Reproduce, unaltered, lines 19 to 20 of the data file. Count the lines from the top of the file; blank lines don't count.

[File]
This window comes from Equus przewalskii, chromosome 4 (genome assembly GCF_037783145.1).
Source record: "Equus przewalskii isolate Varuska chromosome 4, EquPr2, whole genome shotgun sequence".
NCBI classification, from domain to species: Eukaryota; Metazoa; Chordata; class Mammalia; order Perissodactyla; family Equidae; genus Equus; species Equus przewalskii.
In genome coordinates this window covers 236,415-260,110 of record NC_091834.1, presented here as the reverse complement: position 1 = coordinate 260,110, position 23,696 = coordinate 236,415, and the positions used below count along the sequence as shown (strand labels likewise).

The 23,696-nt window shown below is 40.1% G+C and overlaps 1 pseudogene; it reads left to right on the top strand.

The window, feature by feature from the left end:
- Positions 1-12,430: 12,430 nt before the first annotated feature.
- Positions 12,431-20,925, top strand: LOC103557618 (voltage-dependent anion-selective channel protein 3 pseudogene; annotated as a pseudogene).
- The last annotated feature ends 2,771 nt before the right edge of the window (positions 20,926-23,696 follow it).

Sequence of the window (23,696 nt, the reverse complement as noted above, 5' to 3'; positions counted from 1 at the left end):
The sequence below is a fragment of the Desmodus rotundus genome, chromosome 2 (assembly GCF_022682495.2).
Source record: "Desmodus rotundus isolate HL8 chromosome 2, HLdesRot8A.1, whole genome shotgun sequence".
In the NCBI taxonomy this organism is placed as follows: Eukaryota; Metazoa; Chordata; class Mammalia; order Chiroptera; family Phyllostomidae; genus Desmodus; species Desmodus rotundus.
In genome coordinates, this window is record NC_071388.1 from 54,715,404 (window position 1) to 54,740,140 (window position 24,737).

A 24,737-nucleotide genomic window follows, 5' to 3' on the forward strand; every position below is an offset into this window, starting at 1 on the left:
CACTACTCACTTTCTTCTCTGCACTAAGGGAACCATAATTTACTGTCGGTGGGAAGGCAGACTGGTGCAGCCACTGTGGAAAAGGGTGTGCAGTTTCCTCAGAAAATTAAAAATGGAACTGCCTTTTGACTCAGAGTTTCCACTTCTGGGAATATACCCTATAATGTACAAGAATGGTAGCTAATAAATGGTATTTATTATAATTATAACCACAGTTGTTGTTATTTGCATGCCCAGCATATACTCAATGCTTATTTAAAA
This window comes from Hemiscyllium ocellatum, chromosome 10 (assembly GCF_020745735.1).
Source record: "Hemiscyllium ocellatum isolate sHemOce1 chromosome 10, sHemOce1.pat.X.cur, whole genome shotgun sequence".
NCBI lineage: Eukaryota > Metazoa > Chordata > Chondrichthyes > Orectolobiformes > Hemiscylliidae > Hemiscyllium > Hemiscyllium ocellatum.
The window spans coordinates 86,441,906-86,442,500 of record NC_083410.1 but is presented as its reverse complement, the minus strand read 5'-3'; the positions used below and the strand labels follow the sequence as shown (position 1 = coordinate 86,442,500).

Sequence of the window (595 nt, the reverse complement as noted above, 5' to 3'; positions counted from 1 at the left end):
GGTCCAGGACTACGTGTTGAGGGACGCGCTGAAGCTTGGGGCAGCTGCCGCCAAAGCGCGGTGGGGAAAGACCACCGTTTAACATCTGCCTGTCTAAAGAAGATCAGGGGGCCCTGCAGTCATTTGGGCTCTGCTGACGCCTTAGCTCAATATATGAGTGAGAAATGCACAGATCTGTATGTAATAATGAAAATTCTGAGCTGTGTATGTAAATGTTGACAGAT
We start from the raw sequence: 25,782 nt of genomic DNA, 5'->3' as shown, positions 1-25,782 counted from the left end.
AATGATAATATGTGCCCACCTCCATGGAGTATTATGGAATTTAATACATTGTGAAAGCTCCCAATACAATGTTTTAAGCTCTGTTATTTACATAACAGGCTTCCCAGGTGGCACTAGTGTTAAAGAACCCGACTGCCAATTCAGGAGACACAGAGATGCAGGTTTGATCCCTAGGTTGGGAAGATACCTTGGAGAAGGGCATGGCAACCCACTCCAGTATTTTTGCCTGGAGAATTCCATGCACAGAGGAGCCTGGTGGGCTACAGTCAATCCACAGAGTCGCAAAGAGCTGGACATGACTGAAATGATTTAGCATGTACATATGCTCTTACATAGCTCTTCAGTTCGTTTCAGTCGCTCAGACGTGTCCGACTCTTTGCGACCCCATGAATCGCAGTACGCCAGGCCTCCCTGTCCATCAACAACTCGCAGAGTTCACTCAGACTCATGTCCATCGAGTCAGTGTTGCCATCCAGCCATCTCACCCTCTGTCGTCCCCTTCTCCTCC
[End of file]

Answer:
NCBI lineage: Eukaryota > Metazoa > Chordata > Chondrichthyes > Orectolobiformes > Hemiscylliidae > Hemiscyllium > Hemiscyllium ocellatum.
The window spans coordinates 86,441,906-86,442,500 of record NC_083410.1 but is presented as its reverse complement, the minus strand read 5'-3'; the positions used below and the strand labels follow the sequence as shown (position 1 = coordinate 86,442,500).